Normally when I think of making homemade broth, I think of the fall or winter months. The main reason is that it often requires a lot of heat, not only for cooking the broth, but also canning it. Or, I just don’t have room in the freezer for everything I want to do. Sounds familiar?
However, I have some good news! If you are looking for a really good broth, but don’t feel like canning or don’t have room in the freezer to store it, those steps are completely unnecessary. This particular method doesn’t make a large batch. But, because it’s so easy to do, you can make a small batch each time you cook up a chicken, or other poultry or meat of your choice.
While you can use this method for other poultry and meats, I am going to focus on chicken for this article. Not only do I love a good chicken broth, but there are many added benefits to it, other than flavor.
Chicken Broth – Good for the Soul and Body
I’m sure you all have heard someone recommend a bowl of chicken soup when you are not feeling well. Or, perhaps you are the one often suggesting it to others when they are sick. Turns out, it’s not just a myth or a kind gesture.
Chicken is filled with necessary nutrients and health benefits, including helping to build the immune system. The fat in chicken is also a big part of the healthy benefits, not just the bones and meat.
So, when some of you might naturally want to cut off the fat before cooking it, don’t. You will find out later in the article, that the fat plays another very important role for this method of preserving homemade broth. But, for now let’s look closer at the healthy benefits of a good bone broth.
Bone broths are broths made from poultry or meat with the bones left in while cooking. They are dense with nutrients, steeped with rich flavor, easy to digest, and have natural healing elements instilled. In addition to the bones, the skin, marrow, ligaments, and tendons, they also contain nutrients, such as collagen, glycine, proline and glutamine.
Minerals that are in a good homemade bone-in broth include Magnesium, Calcium and Phosphorus.
They also contain glucosamine and chondroitin sulfate, which are compounds found in expensive supplements that help to reduce pain and inflammation from ailments, such as arthritis and respiratory issues, such as asthma.
So, imagine all the nutrients that are simmering into a healthy broth when you cook a whole chicken.
But, enough about all the healthy benefits. Let’s get to making a delicious, easy, and beneficial broth that can be stored for up to 6 months without the work of canning or freezing.
The actual supplies you will need can vary, depending on personal choices. But the list is fairly simple:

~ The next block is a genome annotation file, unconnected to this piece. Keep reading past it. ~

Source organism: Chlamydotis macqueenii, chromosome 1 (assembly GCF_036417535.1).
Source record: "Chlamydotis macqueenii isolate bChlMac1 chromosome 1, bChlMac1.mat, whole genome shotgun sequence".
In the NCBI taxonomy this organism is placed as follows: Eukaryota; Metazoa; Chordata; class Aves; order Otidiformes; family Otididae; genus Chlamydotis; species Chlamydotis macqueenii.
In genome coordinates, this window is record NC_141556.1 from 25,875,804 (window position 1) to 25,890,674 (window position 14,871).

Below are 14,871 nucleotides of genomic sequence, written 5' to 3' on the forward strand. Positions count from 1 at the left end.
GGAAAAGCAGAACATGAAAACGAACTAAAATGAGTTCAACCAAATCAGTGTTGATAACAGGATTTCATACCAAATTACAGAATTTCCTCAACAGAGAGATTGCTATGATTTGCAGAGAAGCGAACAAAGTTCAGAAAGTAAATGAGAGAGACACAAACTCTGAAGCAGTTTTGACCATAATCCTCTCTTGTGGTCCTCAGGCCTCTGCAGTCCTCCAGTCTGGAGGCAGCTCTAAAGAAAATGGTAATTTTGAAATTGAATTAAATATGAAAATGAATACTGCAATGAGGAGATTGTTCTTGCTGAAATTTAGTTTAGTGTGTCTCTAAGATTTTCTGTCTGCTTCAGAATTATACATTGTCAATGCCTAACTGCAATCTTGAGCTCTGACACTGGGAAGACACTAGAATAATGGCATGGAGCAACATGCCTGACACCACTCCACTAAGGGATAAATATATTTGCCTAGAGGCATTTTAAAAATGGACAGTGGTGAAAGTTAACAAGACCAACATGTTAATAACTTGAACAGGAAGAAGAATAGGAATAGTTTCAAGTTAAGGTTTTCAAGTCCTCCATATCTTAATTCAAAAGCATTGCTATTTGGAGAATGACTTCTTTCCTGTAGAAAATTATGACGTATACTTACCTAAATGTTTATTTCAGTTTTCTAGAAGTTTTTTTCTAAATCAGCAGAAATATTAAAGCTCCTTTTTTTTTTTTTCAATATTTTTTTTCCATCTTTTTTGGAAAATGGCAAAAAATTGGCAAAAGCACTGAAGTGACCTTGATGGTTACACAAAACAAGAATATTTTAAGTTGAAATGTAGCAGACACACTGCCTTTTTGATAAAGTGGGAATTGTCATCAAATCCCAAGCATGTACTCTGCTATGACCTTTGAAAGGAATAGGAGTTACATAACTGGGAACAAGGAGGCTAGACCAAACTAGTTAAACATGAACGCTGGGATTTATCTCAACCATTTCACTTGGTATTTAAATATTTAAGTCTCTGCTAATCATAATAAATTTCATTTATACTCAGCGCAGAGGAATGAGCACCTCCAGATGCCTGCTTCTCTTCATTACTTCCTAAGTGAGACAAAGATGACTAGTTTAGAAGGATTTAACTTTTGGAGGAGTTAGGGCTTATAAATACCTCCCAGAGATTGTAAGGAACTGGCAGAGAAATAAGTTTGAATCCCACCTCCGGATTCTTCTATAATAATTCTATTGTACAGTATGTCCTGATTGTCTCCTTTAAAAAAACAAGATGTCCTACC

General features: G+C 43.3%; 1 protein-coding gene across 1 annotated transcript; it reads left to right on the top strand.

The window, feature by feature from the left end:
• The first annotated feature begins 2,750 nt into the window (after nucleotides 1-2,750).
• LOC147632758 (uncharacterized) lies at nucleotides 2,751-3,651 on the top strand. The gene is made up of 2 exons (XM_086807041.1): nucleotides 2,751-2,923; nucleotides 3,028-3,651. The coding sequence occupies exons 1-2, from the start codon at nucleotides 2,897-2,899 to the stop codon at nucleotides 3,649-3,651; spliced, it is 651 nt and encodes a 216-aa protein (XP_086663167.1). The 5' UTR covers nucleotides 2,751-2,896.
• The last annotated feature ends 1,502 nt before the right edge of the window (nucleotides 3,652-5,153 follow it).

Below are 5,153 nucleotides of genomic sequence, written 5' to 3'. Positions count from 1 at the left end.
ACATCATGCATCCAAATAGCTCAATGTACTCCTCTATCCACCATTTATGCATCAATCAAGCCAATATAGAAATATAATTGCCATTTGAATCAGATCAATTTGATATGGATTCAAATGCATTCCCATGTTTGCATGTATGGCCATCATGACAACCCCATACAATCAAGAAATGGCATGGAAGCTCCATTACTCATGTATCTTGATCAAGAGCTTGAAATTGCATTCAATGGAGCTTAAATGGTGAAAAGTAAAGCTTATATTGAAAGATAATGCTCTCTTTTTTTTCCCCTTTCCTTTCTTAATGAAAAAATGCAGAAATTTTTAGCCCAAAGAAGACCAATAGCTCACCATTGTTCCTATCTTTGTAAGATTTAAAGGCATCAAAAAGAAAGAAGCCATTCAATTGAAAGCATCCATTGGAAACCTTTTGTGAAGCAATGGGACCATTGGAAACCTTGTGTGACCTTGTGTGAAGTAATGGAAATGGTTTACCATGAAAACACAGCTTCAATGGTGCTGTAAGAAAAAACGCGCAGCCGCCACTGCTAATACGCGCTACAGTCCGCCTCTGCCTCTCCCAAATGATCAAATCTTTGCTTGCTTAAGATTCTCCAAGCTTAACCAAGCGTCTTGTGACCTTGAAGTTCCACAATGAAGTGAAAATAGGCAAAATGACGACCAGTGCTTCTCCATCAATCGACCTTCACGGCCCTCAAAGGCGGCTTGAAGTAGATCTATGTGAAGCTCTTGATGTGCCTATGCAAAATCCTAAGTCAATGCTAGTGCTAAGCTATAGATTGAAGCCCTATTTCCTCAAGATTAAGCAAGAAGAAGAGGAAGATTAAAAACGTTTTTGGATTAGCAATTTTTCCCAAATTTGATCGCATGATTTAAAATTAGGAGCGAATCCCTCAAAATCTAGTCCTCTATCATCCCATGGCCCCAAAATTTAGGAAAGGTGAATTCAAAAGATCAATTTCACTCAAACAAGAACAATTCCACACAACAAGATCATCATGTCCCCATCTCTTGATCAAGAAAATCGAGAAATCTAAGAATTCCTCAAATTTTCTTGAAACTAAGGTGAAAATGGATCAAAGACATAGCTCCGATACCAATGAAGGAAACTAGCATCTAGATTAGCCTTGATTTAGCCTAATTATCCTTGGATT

- Whole Chicken – pieces also can be used, as long as the skin, bones, tendons, and ligaments are still in place. The fattier the bird, the better.
- Seasonings – I used my go-to favorite, which is basic salt, pepper, and garlic (about 2 large cloves). Garlic is also healthy, by the way.
- Veggies – Carrots, celery, and onion are a good addition for flavor. I used just onion this time.
- Cooking vessel – I used a slow cooker and let it cook all day. But, you could also cook it in a traditional oven.
- Water – This is optional, but will provide more broth. I used about 1 cup.
- Jars with lids.
The process is just about as easy as making the list above.
I placed the whole chicken into the slow cooker. I didn’t even clean it. That might be controversial still for some of you. But studies now show that cleaning a chicken is less healthy than not cleaning it.
Of course, if you are using a chicken from your own backyard, do as you normally would for prep. I just bought one from the store. If you are adding veggies, place the chicken on top of them in the cooking vessel.Season the bird as you like. I happen to like a lot of black pepper and garlic, in addition to salt.If you are using a slow cooker, set it on low and let it cook until it’s done and tender. I typically let it go for 5-6 hours.Once the chicken is done, remove it carefully from the pot, and put it aside to use as you please. If it’s anything like mine, you will have to remove it in pieces as it falls apart!Pour the juices left in the pot through a strainer, including the rendered fat.After it has been strained, start pouring the broth into jars, again, including the rendered fat.
Let the jars sit, and the fat will rise to the top.
After it cools, there should be a good ½” of fat that has settled at the top and firmed up. DON’T REMOVE IT.
After it cools, place the jars in the refrigerator.The layer of fat you see sitting at the top will act as a sealant for the broth, and will prevent air from getting in, as long as it remains undisturbed. And, if it remains undisturbed, it should last in the refrigerator for about 6 months.
If the layer of fat is broken at any point, it should still stay good in the refrigerator for 2-3 days.When it comes to using the broth, you can carefully remove the layer of fat, and can set that fat aside for future use in frying foods such as potatoes or other veggies.
My broth won’t last 6 months though, because I use it quite often. But, that’s OK, because I cook chicken quite often too, and this is so easy to do!
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